- Composition of the study group
- Administrator / Assistant in charge : Martine Delanoy / Luca Pitrone
For years the EESC has been at the forefront of promoting a sustainable agriculture and a comprehensive EU food policy. The COVID-19 crisis has demonstrated that getting food "from farm to fork" cannot be taken for granted, and that resilience and sustainability of European farmers and inclusive supply chains in the whole agriculture and food sector are needed more than ever to deliver equally for citizens, farmers, workers, business and the environment.
The European Green Deal sets the Commission’s commitment to tackling climate and environmental-related challenges. As explicitly stated in the European Green Deal, European farmers are key to managing the transition to a sustainable and climate-neutral society. The common agricultural policy (CAP) should make a significant contribution to the European Green Deal, especially with regard to the Farm to Fork and Biodiversity strategies, setting higher ambitions for environmental and climate action, striving for more sustainable and resilient food systems and ensuring that the social dimension is properly taken into account.
The extensive livestock farming opens a big opportunity in the way to achieve these targets. Furthermore, the "Farm to Fork" strategy recognises that there is an urgent need to reduce the misuse of fertilisers, and that farmers (in particular) need to change their production methods to reduce and optimise the use of inputs (such as fertilisers). In the strategy, the Commission wants to reduce nutrient losses by at least 50% while ensuring that soil fertility does not deteriorate (target of reduction in the use of fertilisers by at least 20% by 2030). The Commission will work with Member States to extend the application of sustainable farming practices, particularly in critical areas of intensive livestock farming, and the recycling of organic waste into renewable fertilisers. The optimisation of the use of organic fertilisers while limiting the use of chemical nitrogen fertilisers may also help to achieve this target.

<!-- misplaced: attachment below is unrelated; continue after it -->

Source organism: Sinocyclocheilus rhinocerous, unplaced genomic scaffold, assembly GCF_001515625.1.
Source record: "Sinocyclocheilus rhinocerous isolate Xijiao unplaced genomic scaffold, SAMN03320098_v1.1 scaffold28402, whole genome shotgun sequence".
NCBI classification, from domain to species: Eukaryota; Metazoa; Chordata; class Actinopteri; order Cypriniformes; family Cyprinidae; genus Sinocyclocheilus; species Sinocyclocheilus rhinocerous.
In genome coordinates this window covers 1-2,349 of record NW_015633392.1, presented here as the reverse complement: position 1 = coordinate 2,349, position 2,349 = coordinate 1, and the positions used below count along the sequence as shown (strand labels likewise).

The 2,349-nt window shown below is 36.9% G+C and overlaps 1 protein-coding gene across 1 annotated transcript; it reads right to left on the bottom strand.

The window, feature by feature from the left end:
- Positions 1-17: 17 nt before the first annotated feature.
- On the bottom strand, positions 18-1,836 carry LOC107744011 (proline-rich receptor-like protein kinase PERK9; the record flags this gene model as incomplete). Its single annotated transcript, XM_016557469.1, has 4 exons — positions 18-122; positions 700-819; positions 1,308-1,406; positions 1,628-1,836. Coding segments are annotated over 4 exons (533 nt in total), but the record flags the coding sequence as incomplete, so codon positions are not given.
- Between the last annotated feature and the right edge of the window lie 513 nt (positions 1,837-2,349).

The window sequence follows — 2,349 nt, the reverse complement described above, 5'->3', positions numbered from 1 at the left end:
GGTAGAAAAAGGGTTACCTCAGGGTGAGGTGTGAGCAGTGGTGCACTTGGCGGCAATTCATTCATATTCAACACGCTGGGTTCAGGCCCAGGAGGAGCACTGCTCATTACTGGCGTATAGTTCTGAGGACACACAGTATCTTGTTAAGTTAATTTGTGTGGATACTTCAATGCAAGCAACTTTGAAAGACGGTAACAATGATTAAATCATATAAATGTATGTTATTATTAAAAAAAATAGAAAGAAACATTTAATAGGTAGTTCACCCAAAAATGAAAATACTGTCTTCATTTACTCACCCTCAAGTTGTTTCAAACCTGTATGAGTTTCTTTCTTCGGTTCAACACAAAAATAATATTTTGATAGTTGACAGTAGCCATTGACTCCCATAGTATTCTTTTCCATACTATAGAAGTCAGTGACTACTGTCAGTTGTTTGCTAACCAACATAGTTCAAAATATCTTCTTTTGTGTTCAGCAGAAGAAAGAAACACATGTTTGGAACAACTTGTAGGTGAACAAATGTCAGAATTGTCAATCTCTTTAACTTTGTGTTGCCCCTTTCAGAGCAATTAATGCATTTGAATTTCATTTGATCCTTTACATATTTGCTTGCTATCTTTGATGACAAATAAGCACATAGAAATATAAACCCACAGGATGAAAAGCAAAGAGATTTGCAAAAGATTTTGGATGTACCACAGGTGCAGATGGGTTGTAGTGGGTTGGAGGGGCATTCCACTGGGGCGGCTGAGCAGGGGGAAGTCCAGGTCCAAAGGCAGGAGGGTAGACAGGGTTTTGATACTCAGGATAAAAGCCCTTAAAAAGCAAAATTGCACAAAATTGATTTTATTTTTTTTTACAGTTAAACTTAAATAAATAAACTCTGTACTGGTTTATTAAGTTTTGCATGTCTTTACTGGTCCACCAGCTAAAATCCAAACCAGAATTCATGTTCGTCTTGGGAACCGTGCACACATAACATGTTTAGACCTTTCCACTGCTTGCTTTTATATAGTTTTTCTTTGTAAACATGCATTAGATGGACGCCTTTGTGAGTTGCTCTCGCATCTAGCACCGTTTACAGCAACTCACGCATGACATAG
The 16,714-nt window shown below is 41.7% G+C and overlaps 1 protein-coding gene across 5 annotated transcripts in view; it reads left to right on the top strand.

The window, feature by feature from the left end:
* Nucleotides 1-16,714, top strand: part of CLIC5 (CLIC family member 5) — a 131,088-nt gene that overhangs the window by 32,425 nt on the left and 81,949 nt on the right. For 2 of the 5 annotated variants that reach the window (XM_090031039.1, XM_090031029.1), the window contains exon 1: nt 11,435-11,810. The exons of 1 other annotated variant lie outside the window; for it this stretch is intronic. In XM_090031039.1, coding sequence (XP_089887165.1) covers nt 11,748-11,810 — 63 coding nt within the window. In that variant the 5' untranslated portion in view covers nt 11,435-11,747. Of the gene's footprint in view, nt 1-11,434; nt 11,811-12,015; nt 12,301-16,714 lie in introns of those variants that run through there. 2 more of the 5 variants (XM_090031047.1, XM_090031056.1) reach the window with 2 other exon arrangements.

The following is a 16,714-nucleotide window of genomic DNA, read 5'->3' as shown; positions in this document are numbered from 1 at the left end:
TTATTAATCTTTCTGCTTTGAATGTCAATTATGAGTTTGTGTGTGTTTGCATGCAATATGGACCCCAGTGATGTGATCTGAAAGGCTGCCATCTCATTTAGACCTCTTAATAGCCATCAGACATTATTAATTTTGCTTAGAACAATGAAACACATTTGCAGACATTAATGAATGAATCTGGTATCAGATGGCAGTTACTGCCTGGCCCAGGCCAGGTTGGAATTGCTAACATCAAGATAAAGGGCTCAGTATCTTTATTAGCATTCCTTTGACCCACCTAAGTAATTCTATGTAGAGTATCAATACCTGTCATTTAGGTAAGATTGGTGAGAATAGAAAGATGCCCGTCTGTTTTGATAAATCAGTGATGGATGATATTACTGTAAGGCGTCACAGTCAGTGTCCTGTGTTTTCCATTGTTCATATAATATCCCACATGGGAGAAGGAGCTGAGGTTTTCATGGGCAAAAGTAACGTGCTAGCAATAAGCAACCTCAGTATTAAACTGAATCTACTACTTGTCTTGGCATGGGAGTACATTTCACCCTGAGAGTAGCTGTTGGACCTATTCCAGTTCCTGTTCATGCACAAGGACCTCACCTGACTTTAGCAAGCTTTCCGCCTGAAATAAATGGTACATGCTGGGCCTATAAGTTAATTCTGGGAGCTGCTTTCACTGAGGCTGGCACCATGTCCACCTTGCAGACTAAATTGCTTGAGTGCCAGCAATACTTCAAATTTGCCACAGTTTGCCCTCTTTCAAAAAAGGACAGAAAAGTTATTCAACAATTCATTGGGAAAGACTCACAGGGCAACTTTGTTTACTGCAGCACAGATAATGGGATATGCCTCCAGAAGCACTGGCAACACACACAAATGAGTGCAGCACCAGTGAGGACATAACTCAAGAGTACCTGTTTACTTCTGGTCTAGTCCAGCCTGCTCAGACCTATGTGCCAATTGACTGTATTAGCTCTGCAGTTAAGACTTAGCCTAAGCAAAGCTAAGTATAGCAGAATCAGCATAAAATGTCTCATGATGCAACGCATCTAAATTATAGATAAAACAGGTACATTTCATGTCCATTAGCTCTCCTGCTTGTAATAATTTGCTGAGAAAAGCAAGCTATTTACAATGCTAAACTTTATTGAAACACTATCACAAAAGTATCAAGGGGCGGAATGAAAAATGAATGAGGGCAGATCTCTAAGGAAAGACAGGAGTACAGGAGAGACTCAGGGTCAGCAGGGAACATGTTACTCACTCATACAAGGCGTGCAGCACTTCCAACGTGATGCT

In this context, this information report seeks to analyse the important benefits that the extensive livestock farming and organic fertilizers can provide in terms of sustainability in line with the new Green Deal goals as well as its role into the EU recovery plan. Its aim is to analyse and improve the existing tools and mechanisms related to the reduction of the environmental impact of livestock practices, through the use of extensive livestock farming and the extension of the conditions of use of organic fertilisers. It will also explore how the livestock sector can provide consumers with highly sustainable and healthy food systems while contributing to the reduction of emissions and to mitigate the climate change.